How the White and Indian Worlds Remembered Henry Hudson and the Dutch
Part 3 of 3
[Full story, with Endnotes & Bibliography, also available as a PDF download]
THE SACHEMS OF THE FIVE NATIONS, the Iroquois Confederacy, had come to the New York governor with many presents. On the first day of the conference, May 26, 1691, they offered three fathom of wampum, a half dozen beaver and otter pelts and a pouch of porcupine quills with which they adorned themselves when they went to war. A week later, they opened a second address with a gift of four otters. “We have been informed by our Forefathers that in former times a Ship arrived here in this country, which was a great admiration to us,” the speaker said. “Especially our desire was to know what was within her Belly. In that Ship were Christians, amongst the rest one Jaques with whom we made a Covenant of friendship, which covenant has since been tied together with a chaine and always ever since kept inviolable by the Brethren [white men] and us, in which Covenant it was agreed that whoever should hurt or prejudice the one should be guilty of injuring all, all of us being comprehended in one common League.”
So the memory of Jacques Eelkens had been handed down for three-quarters of a century. No wonder, the Mohawks’ meeting with the Dutchman left in command of Fort Nassau in 1615 was an important event. For five years, the Dutch had been trading on the Hudson, but the Mohawks had failed to make contact. Certainly, they knew the value of the goods the Europeans could bring. They had learned it from the French along the St. Lawrence. But the French had sided with their enemies, the Algonquin tribes living in the north, and together these allies had warred against the Mohawks. Now here was another white man eager to buy pelts. The Mohawks controlled rich furring areas to the west where they made their homes along the Mohawk River. They could bring canoe-loads downstream, to the great falls that tumbled over the precipice just before the confluence with the Hudson. From there, they could portage over to another stream, Tawalsantha, later to be known as Nordman’s Kill, which led to the fort the newcomers had built.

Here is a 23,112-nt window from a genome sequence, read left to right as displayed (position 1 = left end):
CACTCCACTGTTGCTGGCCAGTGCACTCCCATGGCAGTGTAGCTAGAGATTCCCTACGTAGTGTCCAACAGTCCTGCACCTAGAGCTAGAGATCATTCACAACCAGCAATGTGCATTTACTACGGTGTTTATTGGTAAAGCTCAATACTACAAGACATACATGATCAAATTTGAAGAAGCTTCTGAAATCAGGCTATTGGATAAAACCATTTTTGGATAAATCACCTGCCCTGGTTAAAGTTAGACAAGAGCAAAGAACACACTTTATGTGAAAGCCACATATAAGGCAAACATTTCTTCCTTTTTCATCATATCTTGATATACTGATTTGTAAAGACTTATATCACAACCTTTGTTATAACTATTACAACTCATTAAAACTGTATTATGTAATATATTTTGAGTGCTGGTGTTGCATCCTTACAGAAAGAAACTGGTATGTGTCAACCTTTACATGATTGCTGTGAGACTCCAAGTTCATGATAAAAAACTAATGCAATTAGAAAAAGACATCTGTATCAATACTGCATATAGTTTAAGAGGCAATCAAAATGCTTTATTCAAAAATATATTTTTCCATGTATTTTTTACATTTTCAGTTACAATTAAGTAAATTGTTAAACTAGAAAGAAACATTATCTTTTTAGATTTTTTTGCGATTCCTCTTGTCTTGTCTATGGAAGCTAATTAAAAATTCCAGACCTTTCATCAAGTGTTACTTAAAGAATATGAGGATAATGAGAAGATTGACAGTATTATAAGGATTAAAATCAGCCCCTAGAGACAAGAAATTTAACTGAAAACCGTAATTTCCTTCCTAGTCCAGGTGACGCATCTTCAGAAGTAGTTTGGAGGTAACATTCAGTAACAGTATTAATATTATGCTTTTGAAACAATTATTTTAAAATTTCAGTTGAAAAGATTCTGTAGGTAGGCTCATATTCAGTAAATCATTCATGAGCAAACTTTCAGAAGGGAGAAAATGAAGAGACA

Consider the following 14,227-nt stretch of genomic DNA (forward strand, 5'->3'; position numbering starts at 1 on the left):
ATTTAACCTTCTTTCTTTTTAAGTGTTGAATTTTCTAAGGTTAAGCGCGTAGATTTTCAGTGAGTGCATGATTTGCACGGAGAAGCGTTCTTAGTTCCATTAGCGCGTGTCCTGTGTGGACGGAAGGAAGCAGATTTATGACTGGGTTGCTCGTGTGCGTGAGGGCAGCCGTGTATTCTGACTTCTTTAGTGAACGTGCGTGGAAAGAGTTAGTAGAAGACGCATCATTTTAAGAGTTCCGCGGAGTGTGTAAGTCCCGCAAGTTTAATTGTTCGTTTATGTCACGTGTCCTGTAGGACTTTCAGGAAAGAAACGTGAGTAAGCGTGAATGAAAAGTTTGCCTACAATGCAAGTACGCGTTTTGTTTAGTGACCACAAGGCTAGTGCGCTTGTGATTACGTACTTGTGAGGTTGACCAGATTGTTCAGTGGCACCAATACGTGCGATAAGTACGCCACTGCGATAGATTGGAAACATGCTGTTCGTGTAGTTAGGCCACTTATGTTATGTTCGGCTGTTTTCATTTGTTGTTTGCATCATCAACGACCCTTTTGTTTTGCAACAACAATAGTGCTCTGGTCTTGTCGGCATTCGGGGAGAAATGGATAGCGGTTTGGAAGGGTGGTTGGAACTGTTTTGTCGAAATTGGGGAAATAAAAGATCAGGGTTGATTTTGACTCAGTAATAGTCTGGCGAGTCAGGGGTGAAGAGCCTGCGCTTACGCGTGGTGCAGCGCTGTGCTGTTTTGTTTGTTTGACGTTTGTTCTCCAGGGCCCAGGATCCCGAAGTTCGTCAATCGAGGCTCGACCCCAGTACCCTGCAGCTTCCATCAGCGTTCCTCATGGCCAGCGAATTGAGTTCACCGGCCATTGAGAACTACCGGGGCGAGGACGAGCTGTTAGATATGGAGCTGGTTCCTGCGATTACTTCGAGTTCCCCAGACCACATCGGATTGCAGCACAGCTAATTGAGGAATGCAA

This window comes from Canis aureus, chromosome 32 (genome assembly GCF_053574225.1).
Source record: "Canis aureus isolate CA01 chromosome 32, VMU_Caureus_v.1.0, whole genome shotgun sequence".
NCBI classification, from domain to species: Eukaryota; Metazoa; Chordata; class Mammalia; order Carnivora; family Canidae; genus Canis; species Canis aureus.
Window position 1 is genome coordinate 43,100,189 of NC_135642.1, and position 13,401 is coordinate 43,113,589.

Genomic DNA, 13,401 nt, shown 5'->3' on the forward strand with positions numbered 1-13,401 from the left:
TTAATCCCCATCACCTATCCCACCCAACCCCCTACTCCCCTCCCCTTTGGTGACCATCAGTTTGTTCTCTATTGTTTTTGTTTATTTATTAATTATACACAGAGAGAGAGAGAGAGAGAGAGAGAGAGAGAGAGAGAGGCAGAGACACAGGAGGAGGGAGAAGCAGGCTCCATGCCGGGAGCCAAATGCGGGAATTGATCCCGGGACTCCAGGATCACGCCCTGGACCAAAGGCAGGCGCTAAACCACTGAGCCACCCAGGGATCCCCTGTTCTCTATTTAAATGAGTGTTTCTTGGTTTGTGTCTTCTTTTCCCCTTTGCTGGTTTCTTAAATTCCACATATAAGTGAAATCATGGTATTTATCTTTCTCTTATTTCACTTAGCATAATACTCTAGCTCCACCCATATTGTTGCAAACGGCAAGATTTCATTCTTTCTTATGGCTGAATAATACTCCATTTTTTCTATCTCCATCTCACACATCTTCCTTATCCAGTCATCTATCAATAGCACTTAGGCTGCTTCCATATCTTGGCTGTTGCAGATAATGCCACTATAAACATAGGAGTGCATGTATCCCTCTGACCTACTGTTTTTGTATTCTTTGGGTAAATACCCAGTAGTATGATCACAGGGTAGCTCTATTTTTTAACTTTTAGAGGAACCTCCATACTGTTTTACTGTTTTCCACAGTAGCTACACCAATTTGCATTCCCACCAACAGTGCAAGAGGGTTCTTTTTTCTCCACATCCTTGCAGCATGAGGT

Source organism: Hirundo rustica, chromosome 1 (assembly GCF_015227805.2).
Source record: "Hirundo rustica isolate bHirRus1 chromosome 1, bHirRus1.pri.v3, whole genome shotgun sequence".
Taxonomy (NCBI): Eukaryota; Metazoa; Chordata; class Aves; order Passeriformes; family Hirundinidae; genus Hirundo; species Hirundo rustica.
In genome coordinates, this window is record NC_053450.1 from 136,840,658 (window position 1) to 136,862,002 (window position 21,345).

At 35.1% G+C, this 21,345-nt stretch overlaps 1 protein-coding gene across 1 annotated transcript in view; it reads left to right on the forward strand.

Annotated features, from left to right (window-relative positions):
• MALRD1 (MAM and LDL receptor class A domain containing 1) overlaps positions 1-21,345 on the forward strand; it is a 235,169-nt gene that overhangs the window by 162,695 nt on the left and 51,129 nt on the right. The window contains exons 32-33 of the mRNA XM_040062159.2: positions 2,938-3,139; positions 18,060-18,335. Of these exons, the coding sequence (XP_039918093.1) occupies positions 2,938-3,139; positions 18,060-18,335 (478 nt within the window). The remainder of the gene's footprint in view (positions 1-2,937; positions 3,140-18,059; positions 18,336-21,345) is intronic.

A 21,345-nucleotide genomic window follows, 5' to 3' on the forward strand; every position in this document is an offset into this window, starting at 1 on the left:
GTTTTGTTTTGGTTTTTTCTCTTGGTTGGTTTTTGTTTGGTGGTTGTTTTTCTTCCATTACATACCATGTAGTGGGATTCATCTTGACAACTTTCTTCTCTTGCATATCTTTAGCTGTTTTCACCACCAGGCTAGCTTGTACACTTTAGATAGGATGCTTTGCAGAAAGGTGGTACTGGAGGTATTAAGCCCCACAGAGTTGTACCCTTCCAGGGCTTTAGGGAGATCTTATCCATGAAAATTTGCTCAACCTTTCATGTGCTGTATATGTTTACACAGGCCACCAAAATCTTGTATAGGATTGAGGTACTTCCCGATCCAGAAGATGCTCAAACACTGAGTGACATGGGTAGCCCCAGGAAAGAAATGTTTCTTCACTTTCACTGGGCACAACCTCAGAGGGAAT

The journey required them to encroach on the territory of the Mohicans, but they were willing to take that chance. Admittedly, the Mohicans and their allies were a ferocious enemy. Not two decades past, the wars had reduced the Mohawks so low that scarcely any of them were left on the earth. Though they had recovered, increasing their numbers like a noble germ and conquering their enemies, they could not maintain their victory. The Mohicans had prevailed again in recent years, once more rendering the Mohawks almost extinct.
But now the tribes were at peace, if only because the Mohawks avoided their enemy rather than friendship. They were eager to exchange furs for the iron implements and other materials the whites promised, and they were willing to fight for the right. For a lifetime now, the Five Nations had been Aquanoshioni, “one house, one family,” ever since the Mohawk chief Thannawage had united his people with the Oneidas, Onondagoes, Cayugas and Senecas, and given his tribe the role of eldest brother. Did that not make them strong? And did they not call themselves Ongwe-honwe, “men surpassing all others, superior to the rest of mankind?” Had they not eaten up a whole body of the French king’s soldiers, the flesh flavored like bear meat?